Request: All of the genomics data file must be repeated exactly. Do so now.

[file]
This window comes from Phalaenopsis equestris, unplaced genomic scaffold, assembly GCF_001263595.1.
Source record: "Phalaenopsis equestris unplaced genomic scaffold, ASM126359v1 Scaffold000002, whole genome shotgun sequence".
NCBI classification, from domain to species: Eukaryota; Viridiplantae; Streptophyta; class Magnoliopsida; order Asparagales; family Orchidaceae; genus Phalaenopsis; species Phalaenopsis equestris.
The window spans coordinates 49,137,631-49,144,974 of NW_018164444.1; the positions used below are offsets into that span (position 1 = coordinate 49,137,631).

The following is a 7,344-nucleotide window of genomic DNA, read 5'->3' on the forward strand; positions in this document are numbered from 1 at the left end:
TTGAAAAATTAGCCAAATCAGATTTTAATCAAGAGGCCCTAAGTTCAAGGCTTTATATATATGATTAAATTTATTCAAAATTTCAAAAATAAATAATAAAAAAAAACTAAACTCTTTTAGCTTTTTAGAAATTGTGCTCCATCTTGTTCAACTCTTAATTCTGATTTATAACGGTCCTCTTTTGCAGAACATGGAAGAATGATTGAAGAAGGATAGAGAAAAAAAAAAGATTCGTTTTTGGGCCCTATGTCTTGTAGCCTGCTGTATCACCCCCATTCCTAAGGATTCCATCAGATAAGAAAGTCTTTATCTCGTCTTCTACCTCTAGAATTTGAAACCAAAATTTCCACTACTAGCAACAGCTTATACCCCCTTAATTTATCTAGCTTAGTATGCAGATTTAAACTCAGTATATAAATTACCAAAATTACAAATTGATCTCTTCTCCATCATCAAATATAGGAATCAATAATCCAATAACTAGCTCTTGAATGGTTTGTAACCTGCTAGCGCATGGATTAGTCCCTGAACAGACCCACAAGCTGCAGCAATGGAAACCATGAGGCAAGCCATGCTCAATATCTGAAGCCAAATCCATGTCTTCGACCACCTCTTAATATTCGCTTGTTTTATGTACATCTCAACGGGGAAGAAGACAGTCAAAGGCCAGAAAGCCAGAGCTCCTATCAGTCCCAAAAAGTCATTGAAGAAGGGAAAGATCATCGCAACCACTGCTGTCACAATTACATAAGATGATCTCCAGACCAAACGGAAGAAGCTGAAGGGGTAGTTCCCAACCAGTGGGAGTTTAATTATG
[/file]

This window comes from Phalaenopsis equestris, unplaced genomic scaffold, assembly GCF_001263595.1.
Source record: "Phalaenopsis equestris unplaced genomic scaffold, ASM126359v1 Scaffold000002, whole genome shotgun sequence".
NCBI classification, from domain to species: Eukaryota; Viridiplantae; Streptophyta; class Magnoliopsida; order Asparagales; family Orchidaceae; genus Phalaenopsis; species Phalaenopsis equestris.
The window spans coordinates 49,137,631-49,144,974 of NW_018164444.1; the positions used below are offsets into that span (position 1 = coordinate 49,137,631).

The following is a 7,344-nucleotide window of genomic DNA, read 5'->3' on the forward strand; positions in this document are numbered from 1 at the left end:
TTGAAAAATTAGCCAAATCAGATTTTAATCAAGAGGCCCTAAGTTCAAGGCTTTATATATATGATTAAATTTATTCAAAATTTCAAAAATAAATAATAAAAAAAAACTAAACTCTTTTAGCTTTTTAGAAATTGTGCTCCATCTTGTTCAACTCTTAATTCTGATTTATAACGGTCCTCTTTTGCAGAACATGGAAGAATGATTGAAGAAGGATAGAGAAAAAAAAAAGATTCGTTTTTGGGCCCTATGTCTTGTAGCCTGCTGTATCACCCCCATTCCTAAGGATTCCATCAGATAAGAAAGTCTTTATCTCGTCTTCTACCTCTAGAATTTGAAACCAAAATTTCCACTACTAGCAACAGCTTATACCCCCTTAATTTATCTAGCTTAGTATGCAGATTTAAACTCAGTATATAAATTACCAAAATTACAAATTGATCTCTTCTCCATCATCAAATATAGGAATCAATAATCCAATAACTAGCTCTTGAATGGTTTGTAACCTGCTAGCGCATGGATTAGTCCCTGAACAGACCCACAAGCTGCAGCAATGGAAACCATGAGGCAAGCCATGCTCAATATCTGAAGCCAAATCCATGTCTTCGACCACCTCTTAATATTCGCTTGTTTTATGTACATCTCAACGGGGAAGAAGACAGTCAAAGGCCAGAAAGCCAGAGCTCCTATCAGTCCCAAAAAGTCATTGAAGAAGGGAAAGATCATCGCAACCACTGCTGTCACAATTACATAAGATGATCTCCAGACCAAACGGAAGAAGCTGAAGGGGTAGTTCCCAACCAGTGGGAGTTTAATTATG